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Diary: Sister Rosemary

30 January 2015

by Sister Rosemary


We're still standing

THIS year, our community celebrates its sesquicentenary. No, we are not using that word on our publicity, but I came across it and rather like it; so I thought that I would get it in. One hundred and fifty years ago this June, our first Sisters made their vows, in the then new Parish Church of St Peter, Vauxhall.

Anglican religious communities began in 1845, when Marian Hughes made vows before Fr Pusey. That means that we were not among the very first wave of communities, but the last survivor of Mother Marian's Society of the Holy and Undivided Trinity spent her last years with us in our convent in Malvern; so we feel that we have a direct personal link with that beginning.

The feminist in me is a little embarrassed that we began with a Father Founder rather than a Mother Foundress. He was the incumbent of St Peter's, memorably named Fr George Herbert, and he was well known in his day for the colourful Anglo-Catholic worship in his church, his pastoral care of his poor parishioners, and his impassioned mission preaching. He gathered a group of ladies to help in his work, and to devote themselves to prayer in the monastic tradition, and they became the founding members of our community.

In those first years after 1865, it was by no means certain that the community would continue. Sisters came and went, and numbers remained very small; the community might easily have disappeared without trace before long, as many did. As I look at the new-style religious communities that are starting now, I see a similar pattern, and wonder how many of them will survive for 150 years - or even if they would want to; perhaps they see their vocation as responding to the particular needs of the moment, and then coming to an end.

Adaptable calling

WE EVENTUALLY acquired our Mother Foundress, Mother Frances Mary, who deserves this title, even though she was not one of the original Sisters, because, under her leadership, the little community stabilised, then grew and prospered, and moved beyond work in one parish to a much wider ministry, based on the new mother house in Malvern.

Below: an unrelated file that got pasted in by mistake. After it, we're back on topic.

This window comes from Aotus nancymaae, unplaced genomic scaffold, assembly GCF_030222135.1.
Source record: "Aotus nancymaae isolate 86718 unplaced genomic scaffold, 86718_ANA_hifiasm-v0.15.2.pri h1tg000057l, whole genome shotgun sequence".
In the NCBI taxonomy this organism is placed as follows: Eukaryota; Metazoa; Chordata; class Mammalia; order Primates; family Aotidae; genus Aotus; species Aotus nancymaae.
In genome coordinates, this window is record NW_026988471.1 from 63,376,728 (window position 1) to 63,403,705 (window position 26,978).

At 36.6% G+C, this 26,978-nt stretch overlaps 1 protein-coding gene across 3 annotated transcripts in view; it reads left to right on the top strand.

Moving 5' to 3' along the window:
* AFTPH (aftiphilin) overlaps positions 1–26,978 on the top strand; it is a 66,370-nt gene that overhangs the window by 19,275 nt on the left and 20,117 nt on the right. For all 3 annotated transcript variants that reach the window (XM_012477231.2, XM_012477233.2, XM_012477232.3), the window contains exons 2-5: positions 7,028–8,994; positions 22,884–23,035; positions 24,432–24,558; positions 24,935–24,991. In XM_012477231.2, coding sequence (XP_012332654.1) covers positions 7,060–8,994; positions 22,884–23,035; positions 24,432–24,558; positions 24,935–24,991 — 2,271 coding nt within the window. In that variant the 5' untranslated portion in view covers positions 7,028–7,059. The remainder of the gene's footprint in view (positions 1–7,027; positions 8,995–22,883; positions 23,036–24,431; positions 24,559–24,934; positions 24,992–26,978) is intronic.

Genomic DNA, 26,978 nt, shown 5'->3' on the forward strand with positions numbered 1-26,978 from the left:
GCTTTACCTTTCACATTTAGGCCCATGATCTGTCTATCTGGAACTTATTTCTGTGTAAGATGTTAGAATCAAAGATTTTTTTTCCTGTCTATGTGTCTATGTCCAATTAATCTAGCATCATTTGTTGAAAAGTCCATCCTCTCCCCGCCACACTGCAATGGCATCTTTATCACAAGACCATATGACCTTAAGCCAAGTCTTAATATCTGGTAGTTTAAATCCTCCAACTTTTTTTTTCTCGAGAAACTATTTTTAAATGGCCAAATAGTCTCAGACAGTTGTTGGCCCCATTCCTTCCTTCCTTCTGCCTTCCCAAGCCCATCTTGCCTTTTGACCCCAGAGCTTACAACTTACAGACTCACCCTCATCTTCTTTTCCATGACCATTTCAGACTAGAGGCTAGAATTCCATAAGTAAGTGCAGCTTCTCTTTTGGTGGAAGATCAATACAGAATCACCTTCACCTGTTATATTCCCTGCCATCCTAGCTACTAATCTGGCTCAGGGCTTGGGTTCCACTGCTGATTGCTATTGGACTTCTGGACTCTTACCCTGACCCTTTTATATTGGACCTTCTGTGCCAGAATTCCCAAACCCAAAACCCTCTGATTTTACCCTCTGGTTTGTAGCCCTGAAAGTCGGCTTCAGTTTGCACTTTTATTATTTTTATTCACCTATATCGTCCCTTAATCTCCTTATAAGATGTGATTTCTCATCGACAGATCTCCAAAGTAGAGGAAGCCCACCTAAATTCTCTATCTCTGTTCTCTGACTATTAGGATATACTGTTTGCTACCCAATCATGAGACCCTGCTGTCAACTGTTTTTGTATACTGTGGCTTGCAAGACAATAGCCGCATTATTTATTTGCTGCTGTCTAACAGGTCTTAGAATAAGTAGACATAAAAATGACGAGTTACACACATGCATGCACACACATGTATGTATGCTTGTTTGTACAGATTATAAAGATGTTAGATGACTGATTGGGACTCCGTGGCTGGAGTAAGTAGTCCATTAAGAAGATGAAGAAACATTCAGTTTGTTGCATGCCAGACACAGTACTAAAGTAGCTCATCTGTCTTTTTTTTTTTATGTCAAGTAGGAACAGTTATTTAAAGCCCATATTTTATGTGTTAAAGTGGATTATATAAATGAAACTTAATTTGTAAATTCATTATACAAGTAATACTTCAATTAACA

We were also renamed the Community of the Mission Sisters of the Holy Name of Jesus. We are usually known as the Community of the Holy Name (CHN) for short, but the full title emphasises what we see as our constant calling. As a community, we have never had a specialist ministry such as teaching, or nursing, but have responded in whatever way seems appropriate at the time to our commitment to "do all in our power to draw to Jesus those for whom he died".

We are now a small group of ageing Sisters, and cannot do the widespread and energetic work we used to undertake; but our calling remains the same, and we simply have to work out how it can be fulfilled in the circumstances in which we find ourselves. 

Busier than ever

WHEN I was applying to be considered for ordination, I made the point that, although at 52 I might seem to be a rather elderly ordinand, Sisters do not retire; I would expect to continue my priestly ministry as long as I was physically and mentally capable. They were sufficiently persuaded that I might not be a bad bargain to allow me to proceed to ordination.

Priests of the Church of Eng-land, however, do retire, and, last autumn, I received the standard letter from the Bishop, informing me that I could not continue to hold his licence after I reached the age of 70. I could, however, hold his permission to officiate. Accordingly, on my 70th birthday, this change of status took place, and the parish responded with a wonderful party and generous presents.

A few weeks later, I received a pastoral phone call from the Bishop's Officer for Retired Clergy, who was anxious to find out whether retirement had caused me any problems - practical or psychological. Was I planning to move house, for example? Not, I assured him, unless 26 other people were going to move as well. How had my life changed since retirement? Not at all; in parish and community, I am still doing what I was doing before, and still not getting paid for it.

I can understand that, for some clergy, retirement makes a huge difference. I have met more than one who was looking forward to being relieved of the relentless demands, proliferation of meetings, and burden of administration which go with running a parish, but has found it a terrible shock not to be the one who decides how things shall be done.

But, more than ever, recently, I have been aware of how much we depend on retired clergy. In this last year, in our small deanery, with several parishes in vacancy, we could not have continued to provide services without their help. Are we retired clerics bored with nothing to do? Chance would be a fine thing. 

The Revd Sister Rosemary CHN is a nun at the Convent of the Holy Name in Derby.

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